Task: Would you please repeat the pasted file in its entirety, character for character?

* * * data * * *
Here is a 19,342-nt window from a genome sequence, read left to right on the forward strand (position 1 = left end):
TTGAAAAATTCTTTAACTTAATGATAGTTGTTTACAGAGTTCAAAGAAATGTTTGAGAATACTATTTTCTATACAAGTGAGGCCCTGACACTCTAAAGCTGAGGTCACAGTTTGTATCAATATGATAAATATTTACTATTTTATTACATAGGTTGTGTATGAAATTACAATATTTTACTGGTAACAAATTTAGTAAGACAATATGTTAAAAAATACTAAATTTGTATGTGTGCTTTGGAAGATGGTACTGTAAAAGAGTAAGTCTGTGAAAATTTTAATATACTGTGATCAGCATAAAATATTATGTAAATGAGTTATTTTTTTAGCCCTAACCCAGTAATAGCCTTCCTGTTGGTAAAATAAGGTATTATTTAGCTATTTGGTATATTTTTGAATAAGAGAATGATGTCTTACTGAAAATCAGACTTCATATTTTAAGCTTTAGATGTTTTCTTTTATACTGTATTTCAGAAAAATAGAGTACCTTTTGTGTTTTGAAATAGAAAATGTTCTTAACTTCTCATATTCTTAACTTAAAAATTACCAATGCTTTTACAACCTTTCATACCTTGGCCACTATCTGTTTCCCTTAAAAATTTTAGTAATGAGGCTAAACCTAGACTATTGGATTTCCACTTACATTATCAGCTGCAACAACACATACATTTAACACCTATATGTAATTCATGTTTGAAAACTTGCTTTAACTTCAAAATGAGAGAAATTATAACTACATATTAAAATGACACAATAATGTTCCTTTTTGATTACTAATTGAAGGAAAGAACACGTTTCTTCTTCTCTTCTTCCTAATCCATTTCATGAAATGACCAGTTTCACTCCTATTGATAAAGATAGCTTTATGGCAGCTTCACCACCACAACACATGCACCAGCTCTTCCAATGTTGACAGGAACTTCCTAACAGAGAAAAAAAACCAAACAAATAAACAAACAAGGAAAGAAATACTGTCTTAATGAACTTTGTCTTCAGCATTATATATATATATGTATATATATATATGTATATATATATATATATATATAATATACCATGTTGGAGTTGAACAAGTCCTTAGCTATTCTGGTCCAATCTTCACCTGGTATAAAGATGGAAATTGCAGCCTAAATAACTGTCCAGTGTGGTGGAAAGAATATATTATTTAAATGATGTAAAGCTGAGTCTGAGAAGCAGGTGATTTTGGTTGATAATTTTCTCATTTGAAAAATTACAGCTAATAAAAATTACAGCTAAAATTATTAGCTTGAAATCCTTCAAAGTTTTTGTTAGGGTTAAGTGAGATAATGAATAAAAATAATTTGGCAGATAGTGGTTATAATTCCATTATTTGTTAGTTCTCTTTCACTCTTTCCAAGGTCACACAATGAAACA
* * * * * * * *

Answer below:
Here is a 19,342-nt window from a genome sequence, read left to right on the forward strand (position 1 = left end):
TTGAAAAATTCTTTAACTTAATGATAGTTGTTTACAGAGTTCAAAGAAATGTTTGAGAATACTATTTTCTATACAAGTGAGGCCCTGACACTCTAAAGCTGAGGTCACAGTTTGTATCAATATGATAAATATTTACTATTTTATTACATAGGTTGTGTATGAAATTACAATATTTTACTGGTAACAAATTTAGTAAGACAATATGTTAAAAAATACTAAATTTGTATGTGTGCTTTGGAAGATGGTACTGTAAAAGAGTAAGTCTGTGAAAATTTTAATATACTGTGATCAGCATAAAATATTATGTAAATGAGTTATTTTTTTAGCCCTAACCCAGTAATAGCCTTCCTGTTGGTAAAATAAGGTATTATTTAGCTATTTGGTATATTTTTGAATAAGAGAATGATGTCTTACTGAAAATCAGACTTCATATTTTAAGCTTTAGATGTTTTCTTTTATACTGTATTTCAGAAAAATAGAGTACCTTTTGTGTTTTGAAATAGAAAATGTTCTTAACTTCTCATATTCTTAACTTAAAAATTACCAATGCTTTTACAACCTTTCATACCTTGGCCACTATCTGTTTCCCTTAAAAATTTTAGTAATGAGGCTAAACCTAGACTATTGGATTTCCACTTACATTATCAGCTGCAACAACACATACATTTAACACCTATATGTAATTCATGTTTGAAAACTTGCTTTAACTTCAAAATGAGAGAAATTATAACTACATATTAAAATGACACAATAATGTTCCTTTTTGATTACTAATTGAAGGAAAGAACACGTTTCTTCTTCTCTTCTTCCTAATCCATTTCATGAAATGACCAGTTTCACTCCTATTGATAAAGATAGCTTTATGGCAGCTTCACCACCACAACACATGCACCAGCTCTTCCAATGTTGACAGGAACTTCCTAACAGAGAAAAAAAACCAAACAAATAAACAAACAAGGAAAGAAATACTGTCTTAATGAACTTTGTCTTCAGCATTATATATATATATGTATATATATATATGTATATATATATATATATATATAATATACCATGTTGGAGTTGAACAAGTCCTTAGCTATTCTGGTCCAATCTTCACCTGGTATAAAGATGGAAATTGCAGCCTAAATAACTGTCCAGTGTGGTGGAAAGAATATATTATTTAAATGATGTAAAGCTGAGTCTGAGAAGCAGGTGATTTTGGTTGATAATTTTCTCATTTGAAAAATTACAGCTAATAAAAATTACAGCTAAAATTATTAGCTTGAAATCCTTCAAAGTTTTTGTTAGGGTTAAGTGAGATAATGAATAAAAATAATTTGGCAGATAGTGGTTATAATTCCATTATTTGTTAGTTCTCTTTCACTCTTTCCAAGGTCACACAATGAAACA